- Theologically moderate/conservative
- Technical (knowledge of Greek and Aramaic necessary)
- Emphasizes historical/literary contexts
- Geared for scholars and pastors
Unique features of The First Epistle to the Corinthians, by Gordon D. Fee:
- Introductions to the historical/literary context for most individual verses, all paragraphs, and all larger sections
- Exegesis of the entire book from a consistent perspective as to the historical situation
- Discussion based on textual criticism of every exegetically significant variant
- Observations about application for each paragraph
Fee is an excellent scholar from the Pentecostal movement. He is particularly good at textual criticism and carefully articulated and applied hermeneutics. I have used this volume with great satisfaction. —Steve
1 Corinthians: The IVP New Testament Commentary Series by Alan F. Johnson / Inter-varsity PressUpwardly mobile Christians facing radically diverse ethnic, religious, economic and social conditions. The church divided over issues of leadership and authority, sexual morality, gender and worship, marriage and divorce. Sound familiar? First-century Corinth and its challenges were not so different from our own. Yet in the midst of this detailed, practical letter is found one of the greatest paeans to love ever written. And, of course, love is just what is needed to address these complex human issues whether in the first century or the twenty-first. In this deft analysis of 1 Corinthians, readers will find an introduction that discusses the social, cultural and historical background of the city and its people. Rounding out the introduction are explorations of the letter’s occasion and date, authorship and purpose, and major theological themes. Passage-by-passage commentary follows that seeks to explain what the letter means for us today as well as what it meant for its original hearers.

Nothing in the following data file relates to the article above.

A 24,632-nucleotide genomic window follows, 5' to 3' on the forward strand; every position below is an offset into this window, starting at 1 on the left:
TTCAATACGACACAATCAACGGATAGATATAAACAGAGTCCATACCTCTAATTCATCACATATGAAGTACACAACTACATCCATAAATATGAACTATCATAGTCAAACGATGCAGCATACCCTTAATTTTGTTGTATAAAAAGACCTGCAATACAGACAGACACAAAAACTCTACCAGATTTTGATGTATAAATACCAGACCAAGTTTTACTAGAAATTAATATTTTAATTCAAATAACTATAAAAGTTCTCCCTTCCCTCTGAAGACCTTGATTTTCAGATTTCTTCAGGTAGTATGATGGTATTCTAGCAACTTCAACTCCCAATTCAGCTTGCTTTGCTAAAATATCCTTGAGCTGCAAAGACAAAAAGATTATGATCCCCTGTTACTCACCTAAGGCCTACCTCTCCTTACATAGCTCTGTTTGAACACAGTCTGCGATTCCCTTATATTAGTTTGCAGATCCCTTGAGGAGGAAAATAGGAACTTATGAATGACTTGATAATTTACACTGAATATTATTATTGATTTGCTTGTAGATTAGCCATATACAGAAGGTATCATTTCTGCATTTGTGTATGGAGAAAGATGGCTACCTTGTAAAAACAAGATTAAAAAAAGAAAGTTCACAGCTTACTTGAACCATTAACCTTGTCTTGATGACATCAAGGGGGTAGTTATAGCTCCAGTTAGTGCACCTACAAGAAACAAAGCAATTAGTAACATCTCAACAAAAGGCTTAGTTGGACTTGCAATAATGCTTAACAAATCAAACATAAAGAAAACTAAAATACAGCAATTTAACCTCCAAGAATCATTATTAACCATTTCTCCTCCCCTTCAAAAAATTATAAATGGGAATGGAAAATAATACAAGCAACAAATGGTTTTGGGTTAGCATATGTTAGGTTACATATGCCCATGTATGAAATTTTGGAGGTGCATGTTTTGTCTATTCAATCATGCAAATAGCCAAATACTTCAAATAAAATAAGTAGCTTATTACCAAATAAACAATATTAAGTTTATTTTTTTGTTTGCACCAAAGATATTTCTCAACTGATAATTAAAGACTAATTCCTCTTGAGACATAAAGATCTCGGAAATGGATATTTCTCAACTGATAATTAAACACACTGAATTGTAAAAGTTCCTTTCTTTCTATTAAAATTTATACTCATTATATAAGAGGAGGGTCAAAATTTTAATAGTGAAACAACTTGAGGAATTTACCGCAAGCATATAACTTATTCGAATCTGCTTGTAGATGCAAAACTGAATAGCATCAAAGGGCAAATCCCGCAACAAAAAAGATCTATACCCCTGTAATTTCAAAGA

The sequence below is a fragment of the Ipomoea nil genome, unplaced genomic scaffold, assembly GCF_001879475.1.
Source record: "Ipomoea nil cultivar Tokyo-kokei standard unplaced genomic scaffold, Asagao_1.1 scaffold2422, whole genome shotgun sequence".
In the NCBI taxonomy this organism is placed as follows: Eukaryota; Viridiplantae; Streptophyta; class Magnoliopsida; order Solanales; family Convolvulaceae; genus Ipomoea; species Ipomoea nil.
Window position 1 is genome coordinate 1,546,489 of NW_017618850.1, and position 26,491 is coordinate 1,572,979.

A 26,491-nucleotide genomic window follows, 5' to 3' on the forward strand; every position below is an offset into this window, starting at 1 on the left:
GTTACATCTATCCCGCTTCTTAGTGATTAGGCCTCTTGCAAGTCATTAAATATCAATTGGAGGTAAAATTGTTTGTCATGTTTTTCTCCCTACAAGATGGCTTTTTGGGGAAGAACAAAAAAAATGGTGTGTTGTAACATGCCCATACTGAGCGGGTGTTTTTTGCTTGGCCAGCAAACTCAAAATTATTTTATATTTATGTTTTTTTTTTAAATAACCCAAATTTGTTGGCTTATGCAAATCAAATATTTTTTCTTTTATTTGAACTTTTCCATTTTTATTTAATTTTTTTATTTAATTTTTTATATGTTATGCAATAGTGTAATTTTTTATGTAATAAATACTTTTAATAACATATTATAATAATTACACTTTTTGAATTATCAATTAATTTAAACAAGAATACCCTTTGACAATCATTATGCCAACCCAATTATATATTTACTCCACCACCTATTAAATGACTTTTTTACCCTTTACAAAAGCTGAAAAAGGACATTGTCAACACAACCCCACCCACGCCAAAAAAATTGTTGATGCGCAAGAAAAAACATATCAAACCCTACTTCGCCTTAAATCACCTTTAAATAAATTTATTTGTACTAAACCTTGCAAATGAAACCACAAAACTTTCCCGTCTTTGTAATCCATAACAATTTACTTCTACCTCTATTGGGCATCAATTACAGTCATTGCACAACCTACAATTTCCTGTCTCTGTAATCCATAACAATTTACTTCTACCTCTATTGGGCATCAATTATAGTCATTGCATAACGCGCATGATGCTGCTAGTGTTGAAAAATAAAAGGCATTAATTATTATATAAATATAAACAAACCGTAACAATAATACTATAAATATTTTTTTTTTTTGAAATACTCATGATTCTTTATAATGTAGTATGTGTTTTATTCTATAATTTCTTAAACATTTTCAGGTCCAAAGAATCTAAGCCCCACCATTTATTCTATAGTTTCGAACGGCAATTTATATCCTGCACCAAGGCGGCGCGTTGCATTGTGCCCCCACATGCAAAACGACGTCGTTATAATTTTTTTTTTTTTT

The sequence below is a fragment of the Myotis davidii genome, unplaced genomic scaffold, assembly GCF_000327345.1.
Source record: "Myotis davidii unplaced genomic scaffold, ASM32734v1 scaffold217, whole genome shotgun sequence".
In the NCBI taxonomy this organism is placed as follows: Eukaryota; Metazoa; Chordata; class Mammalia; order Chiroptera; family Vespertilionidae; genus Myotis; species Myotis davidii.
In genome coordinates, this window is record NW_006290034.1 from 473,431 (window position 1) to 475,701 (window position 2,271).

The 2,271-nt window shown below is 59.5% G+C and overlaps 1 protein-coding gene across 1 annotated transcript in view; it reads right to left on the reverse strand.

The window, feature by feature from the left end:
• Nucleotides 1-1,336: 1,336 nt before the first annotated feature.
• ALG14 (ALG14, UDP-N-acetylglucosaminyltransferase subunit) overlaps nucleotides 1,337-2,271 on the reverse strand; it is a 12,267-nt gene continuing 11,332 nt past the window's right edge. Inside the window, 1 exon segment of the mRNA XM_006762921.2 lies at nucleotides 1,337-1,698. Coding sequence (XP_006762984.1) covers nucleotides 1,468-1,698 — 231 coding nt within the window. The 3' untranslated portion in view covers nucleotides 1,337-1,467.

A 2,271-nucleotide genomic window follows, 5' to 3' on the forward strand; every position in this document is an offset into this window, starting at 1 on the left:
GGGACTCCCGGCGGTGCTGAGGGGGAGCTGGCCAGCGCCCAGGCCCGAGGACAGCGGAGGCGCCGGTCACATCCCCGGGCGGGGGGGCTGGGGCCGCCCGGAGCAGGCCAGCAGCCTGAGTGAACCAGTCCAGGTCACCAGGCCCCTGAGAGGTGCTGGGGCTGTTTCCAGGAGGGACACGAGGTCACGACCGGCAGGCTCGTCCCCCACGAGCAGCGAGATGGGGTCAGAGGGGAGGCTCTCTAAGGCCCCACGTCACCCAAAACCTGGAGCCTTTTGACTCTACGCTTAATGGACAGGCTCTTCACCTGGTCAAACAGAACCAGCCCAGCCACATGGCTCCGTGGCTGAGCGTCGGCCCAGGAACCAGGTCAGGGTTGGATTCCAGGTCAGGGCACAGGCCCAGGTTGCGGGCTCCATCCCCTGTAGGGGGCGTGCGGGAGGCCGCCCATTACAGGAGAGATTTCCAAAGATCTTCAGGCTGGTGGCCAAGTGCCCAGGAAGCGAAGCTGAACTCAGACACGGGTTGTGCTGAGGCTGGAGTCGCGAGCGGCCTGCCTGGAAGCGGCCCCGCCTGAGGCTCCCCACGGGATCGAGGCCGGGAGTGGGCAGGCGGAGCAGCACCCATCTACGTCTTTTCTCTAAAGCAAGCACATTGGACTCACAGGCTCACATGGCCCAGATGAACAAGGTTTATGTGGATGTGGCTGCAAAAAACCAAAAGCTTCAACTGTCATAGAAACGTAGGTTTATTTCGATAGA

1 Corinthians, Baker Exegetical Commentary on the New Testament by David E. Garland / BakerWinner of the 2004 Christianity Today Award of Merit in the Biblical Studies category! Rich in implications for congregational life and practice, 1 Corinthians remains among Paul’s most important and controversial epistles. Garland’s accessible new volume in the preacher-friendly Baker Exegetical Commentary offers verse-by-verse insight into this complex book. Combining careful research with an able grasp of the issues confronting Paul’s Greco-Roman readers, Garland interacts with other commentators and includes extensive notes. [TOP]
1st Corinthians, Interpretation Commentary by Richard Hays / Westminster / John KnoxPaul addresses issues in First Corinthians that aren’t always grounded in explicitly theological problems. Yet he frames them in theological terms and reflects on them in light of the gospel. Now Hays discusses the letter’s major theological themes, offering Paul as a model for ministry. A long-awaited addition to the acclaimed Interpretation Commentary! 328 pages, hardcover from Westminster/John Knox.
The Book of 1 Corinthians: 21st Century Biblical Commentary by Dan Mitchell / Amg PublishersThe apostle Paul challenged first-century Christians to live as saints in a sinful world. Today’s believers still struggle with the same issues—unity, sexual morality, divorce, authority, and spiritual gifts. Mitchell’s practical commentary provides guidance for those who seek to live for Christ in a culture that’s hostile to Jesus and all he represents. 288 pages, hardcover from AMG.
by Gregory J. Lockwood / Concordia Publishing HouseThe third volume in the Concordia Commentary series. Beginning with a literal translation and textual notes on the original Greek text, it expounds on the theology of the epistle for the benefit of the church today. The central theme of this commentary is that “the word of the cross” (1:18) is the basis for the church’s unity (ch. 1-4), holiness (ch. 5-7), freedom (ch. 8-10), worship (ch. 11-14), and resurrection hope (ch. 15-16). It is particularly strong in its exegetical treatment of key passages that involve doctrines and practices that have been items of contention among modern Christian denominations.